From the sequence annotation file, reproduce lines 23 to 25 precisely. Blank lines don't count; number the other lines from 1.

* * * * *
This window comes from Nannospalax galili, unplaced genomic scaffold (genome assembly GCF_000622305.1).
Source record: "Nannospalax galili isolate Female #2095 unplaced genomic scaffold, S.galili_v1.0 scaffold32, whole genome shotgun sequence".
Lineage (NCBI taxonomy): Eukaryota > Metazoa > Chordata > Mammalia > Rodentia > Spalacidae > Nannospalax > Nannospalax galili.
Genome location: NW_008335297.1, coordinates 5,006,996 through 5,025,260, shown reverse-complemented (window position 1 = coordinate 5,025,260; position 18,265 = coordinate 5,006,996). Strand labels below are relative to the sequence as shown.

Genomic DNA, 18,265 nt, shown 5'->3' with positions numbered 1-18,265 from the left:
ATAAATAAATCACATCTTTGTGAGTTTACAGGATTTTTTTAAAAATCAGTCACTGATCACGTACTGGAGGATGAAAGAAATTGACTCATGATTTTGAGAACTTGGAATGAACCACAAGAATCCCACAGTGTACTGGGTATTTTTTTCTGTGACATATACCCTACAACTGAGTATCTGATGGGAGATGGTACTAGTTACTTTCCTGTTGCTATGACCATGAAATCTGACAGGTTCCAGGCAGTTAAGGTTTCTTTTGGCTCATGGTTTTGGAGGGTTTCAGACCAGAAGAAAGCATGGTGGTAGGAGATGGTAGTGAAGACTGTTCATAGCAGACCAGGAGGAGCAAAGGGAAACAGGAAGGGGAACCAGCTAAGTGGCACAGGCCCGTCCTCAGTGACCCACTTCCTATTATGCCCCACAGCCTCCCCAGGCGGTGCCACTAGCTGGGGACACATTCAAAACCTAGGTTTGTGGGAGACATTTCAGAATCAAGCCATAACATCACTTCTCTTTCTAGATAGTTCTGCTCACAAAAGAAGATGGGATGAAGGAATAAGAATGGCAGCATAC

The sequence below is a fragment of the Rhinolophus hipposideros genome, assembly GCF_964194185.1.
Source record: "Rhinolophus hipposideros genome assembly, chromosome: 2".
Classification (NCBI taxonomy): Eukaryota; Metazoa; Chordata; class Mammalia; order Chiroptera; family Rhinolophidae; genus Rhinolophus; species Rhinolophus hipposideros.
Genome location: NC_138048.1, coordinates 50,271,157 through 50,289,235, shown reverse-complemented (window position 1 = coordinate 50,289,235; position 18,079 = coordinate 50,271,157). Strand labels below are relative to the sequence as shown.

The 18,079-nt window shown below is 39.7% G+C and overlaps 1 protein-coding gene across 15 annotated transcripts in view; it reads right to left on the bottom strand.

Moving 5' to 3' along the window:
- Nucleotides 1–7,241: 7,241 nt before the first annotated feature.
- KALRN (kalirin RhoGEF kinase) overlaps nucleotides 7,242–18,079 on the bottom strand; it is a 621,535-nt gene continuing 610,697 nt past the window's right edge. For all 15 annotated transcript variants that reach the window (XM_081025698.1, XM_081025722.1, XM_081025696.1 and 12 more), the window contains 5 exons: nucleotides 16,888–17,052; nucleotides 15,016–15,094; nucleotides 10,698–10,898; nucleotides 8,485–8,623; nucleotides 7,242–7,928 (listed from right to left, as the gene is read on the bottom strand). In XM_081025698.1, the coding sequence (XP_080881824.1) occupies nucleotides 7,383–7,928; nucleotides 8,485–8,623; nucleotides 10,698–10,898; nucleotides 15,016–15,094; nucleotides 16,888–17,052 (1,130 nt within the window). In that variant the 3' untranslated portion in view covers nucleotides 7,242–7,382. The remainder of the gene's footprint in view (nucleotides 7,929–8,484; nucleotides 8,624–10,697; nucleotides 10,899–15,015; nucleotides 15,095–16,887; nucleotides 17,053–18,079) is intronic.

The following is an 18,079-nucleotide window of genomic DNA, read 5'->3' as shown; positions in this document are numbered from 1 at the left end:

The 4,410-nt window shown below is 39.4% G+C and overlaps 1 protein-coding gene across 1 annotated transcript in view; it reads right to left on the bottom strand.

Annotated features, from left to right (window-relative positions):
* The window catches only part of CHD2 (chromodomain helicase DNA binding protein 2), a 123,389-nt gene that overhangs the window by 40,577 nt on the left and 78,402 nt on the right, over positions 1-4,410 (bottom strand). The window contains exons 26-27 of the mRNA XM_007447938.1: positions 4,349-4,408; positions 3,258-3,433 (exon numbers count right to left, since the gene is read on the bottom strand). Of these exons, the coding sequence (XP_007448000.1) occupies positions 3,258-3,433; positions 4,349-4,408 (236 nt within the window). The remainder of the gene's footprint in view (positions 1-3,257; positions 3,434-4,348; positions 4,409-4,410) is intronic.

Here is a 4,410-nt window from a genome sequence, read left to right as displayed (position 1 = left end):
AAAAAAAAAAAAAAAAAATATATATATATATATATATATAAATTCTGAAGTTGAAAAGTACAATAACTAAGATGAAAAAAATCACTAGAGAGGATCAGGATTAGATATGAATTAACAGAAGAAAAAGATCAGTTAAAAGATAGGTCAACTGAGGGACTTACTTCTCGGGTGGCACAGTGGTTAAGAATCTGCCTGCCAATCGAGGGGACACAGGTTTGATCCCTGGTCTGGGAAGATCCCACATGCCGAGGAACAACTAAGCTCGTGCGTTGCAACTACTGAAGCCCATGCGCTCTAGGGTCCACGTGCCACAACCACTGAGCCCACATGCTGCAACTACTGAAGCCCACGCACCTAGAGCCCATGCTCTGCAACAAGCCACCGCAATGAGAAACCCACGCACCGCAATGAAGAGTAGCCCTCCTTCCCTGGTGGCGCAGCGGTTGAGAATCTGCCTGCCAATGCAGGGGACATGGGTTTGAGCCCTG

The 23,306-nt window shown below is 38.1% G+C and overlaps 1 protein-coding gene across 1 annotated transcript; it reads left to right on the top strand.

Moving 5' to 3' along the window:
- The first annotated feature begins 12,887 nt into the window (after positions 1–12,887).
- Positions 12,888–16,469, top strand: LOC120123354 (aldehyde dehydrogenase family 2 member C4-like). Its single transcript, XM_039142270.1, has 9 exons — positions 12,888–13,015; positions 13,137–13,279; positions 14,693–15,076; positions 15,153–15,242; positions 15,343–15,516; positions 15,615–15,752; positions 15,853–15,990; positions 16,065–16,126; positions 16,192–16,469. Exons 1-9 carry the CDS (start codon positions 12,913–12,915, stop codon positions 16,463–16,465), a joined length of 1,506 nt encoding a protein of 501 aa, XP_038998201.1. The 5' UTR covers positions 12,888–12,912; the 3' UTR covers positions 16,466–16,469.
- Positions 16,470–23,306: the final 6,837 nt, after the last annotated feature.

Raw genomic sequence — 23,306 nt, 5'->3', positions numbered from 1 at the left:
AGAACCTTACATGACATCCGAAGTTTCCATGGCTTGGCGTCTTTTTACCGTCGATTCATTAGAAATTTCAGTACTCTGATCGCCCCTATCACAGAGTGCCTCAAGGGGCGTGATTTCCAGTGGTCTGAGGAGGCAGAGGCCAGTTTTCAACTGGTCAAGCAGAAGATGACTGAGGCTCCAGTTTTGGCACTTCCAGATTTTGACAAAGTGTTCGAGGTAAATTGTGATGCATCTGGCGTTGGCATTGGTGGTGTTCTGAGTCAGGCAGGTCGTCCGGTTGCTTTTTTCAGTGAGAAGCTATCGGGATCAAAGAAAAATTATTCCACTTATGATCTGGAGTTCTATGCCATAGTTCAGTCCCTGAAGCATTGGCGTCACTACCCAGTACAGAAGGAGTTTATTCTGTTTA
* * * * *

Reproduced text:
- The first annotated feature begins 12,887 nt into the window (after positions 1–12,887).
- Positions 12,888–16,469, top strand: LOC120123354 (aldehyde dehydrogenase family 2 member C4-like). Its single transcript, XM_039142270.1, has 9 exons — positions 12,888–13,015; positions 13,137–13,279; positions 14,693–15,076; positions 15,153–15,242; positions 15,343–15,516; positions 15,615–15,752; positions 15,853–15,990; positions 16,065–16,126; positions 16,192–16,469. Exons 1-9 carry the CDS (start codon positions 12,913–12,915, stop codon positions 16,463–16,465), a joined length of 1,506 nt encoding a protein of 501 aa, XP_038998201.1. The 5' UTR covers positions 12,888–12,912; the 3' UTR covers positions 16,466–16,469.
- Positions 16,470–23,306: the final 6,837 nt, after the last annotated feature.